How to Become a Survey Technician

How to Become a Survey Technician

Interested in discovering the lay of the land—literally? Then a career as a survey technician could be right for you.

Land surveying is an essential practice that a landowner carries out before building a new property. Survey technicians are responsible for visiting construction sites to take measurements and gather the information needed for future construction or development. They determine the boundaries of the site and set out stakes and marks along the property line to conduct surveys.
Survey technicians typically work for firms that provide engineering, surveying, and mapping services on a contractual basis. Sometimes they work for the highway and planning departments of local governments.

To learn more about how to become a survey technician, read on!

What does a survey technician do on a daily basis?

Some common daily tasks that are part of the survey technician job description include:

  •  Visiting sites to record survey measurements
  • Collecting data by operating surveying instruments, such as electronic distance-measuring equipment 
  •  Setting out stakes and marks to conduct a survey
  • Searching for previous survey points, and more

What skills would a surveying and mapping technician need?

In addition to mastering the hands-on skills listed above, it’s important for prospective survey technicians to possess decision-making skills, listening skills, problem-solving skills, attention to detail, and physical stamina. Survey technicians often work outdoors, so there should also be a comfort level with working in all types of weather.
A related job to a survey technician is a mapping technician. These professionals create maps using the data provided by survey technicians, and typically work in an office setting.

What is a survey technician salary?

When researching how to become a survey technician, one of the most important considerations is salary. The median annual wage for surveying and mapping technicians was $47,180 in May 2022. Highly experienced workers can earn as much as $77,310 with advanced survey technician training and/or mapping technician training.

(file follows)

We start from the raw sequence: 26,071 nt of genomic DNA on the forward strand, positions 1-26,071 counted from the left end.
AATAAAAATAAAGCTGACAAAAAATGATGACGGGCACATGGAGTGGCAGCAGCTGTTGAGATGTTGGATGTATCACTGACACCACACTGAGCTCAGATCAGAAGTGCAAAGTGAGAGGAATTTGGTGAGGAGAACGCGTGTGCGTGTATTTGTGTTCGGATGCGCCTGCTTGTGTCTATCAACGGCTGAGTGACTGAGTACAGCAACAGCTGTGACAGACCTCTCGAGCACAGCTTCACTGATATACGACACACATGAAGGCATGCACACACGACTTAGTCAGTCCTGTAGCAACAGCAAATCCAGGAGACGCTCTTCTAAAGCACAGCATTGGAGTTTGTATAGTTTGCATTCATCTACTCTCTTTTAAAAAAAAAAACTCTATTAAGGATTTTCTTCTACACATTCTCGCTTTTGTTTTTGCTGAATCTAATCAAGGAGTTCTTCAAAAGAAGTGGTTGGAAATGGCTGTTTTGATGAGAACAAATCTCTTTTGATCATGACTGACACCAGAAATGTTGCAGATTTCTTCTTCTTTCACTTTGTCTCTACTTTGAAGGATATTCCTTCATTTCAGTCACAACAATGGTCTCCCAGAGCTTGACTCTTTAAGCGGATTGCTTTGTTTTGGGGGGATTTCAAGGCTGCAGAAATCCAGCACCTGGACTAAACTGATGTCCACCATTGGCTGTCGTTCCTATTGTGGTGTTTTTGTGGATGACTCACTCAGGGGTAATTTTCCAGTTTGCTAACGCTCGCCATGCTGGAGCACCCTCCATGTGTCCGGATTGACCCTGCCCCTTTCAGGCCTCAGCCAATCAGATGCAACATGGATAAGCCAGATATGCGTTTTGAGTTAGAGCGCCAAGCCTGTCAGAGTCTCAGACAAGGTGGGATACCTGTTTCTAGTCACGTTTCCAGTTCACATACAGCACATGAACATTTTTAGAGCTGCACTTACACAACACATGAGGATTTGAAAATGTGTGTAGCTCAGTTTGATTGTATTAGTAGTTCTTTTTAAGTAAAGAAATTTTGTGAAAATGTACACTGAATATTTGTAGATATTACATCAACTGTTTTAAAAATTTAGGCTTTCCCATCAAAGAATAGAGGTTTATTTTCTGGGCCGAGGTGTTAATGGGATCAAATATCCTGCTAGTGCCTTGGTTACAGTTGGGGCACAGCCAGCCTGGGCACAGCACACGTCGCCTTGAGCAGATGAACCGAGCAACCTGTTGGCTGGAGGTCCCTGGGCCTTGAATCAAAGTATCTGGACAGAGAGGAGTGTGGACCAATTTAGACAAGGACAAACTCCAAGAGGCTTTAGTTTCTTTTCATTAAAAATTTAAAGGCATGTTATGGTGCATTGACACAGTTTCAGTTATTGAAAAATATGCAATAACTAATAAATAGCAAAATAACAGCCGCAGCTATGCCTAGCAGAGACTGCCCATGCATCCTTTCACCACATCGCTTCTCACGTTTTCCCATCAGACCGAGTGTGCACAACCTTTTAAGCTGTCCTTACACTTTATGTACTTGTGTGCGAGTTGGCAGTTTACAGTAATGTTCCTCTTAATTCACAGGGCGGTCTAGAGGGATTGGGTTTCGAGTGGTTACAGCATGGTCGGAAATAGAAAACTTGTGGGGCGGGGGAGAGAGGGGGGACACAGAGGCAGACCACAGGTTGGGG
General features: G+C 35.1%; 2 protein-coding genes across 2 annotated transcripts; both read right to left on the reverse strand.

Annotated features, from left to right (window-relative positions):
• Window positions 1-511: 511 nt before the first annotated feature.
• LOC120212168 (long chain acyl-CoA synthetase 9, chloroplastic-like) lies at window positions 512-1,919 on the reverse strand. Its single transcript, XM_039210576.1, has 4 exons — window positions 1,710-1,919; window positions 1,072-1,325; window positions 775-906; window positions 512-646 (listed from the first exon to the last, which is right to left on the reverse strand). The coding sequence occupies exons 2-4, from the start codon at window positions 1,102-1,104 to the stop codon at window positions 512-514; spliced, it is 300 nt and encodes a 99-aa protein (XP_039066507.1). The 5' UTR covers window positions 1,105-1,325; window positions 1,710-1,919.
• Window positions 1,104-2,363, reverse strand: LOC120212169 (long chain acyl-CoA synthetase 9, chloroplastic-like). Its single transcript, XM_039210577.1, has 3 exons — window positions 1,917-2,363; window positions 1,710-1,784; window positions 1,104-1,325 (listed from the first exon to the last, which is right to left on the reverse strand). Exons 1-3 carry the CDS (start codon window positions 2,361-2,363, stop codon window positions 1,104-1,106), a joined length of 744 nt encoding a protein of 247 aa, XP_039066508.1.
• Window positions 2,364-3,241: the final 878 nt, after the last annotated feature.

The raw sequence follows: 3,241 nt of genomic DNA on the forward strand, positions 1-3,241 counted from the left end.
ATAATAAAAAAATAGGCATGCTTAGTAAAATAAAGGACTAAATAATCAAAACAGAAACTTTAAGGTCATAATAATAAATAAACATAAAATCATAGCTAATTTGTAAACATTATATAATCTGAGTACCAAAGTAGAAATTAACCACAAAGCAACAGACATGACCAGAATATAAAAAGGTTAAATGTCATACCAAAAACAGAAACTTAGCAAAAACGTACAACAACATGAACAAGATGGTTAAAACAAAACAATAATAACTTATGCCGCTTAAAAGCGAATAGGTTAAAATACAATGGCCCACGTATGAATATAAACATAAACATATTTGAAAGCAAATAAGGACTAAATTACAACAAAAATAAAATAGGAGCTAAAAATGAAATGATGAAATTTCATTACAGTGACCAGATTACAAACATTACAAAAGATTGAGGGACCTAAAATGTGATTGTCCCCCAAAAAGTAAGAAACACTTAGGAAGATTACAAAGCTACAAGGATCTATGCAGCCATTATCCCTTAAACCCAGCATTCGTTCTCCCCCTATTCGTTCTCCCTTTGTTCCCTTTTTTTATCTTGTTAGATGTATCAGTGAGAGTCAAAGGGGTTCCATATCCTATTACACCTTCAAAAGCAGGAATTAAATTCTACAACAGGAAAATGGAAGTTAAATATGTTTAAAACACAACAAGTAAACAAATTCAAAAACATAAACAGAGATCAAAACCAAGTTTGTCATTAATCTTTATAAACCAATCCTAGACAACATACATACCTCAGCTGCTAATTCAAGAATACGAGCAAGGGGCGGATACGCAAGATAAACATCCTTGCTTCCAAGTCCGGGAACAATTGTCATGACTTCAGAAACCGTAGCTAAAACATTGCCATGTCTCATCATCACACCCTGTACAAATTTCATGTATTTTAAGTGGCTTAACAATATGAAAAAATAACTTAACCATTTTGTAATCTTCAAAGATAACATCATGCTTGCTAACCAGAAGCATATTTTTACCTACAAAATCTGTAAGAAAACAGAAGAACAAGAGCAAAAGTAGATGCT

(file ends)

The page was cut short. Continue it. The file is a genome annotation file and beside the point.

Job outlook for survey technician jobs

The job outlook for surveying and mapping technicians is a positive one.
According to the U.S. Bureau of Labor Statistics, employment in the field is projected to grow 3 percent from 2022 to 2032. And with 7,800 openings for surveying and mapping technicians projected each year, it’s no wonder more and more workers are interested in how to become a survey technician. 

Surveying technician education requirements

What degree do you need to survey? That depends on the employer and job requirements for the specific position. 
Surveyors need a minimum of a high school diploma. As a next step, many go on to earn a Surveying Technician Credential and then advance through on-the-job land survey technician training.
Some choose to earn a land surveyor degree, such as a Construction and Environmental Technology degree

Survey technician training at TC3

If you’re interested in how to become a survey technician or how to become a land surveyor, Tompkins Cortland Community College has the program for you!

Located in the Finger Lakes region of New York, TC3 offers a Surveying Technician Credential program that allows students to become a surveying technician in as little as two semesters! TC3’s microcredential was created in partnership with the City of Ithaca Public Works, City of Cortland, FYT Fuels, and Tompkins Workforce New York.

TC3’s program prepares students for entry-level survey technician jobs in such industries as public works, construction, and more. Courses in the program are designed to provide students with an understanding of fundamental surveying theory, the use of traditional and modern surveying equipment, and beyond. This credential can also be applied towards TC3’s Construction and Environmental Technology degree

Learn more about TC3’s Surveying Technician Credential and our other community college programs today!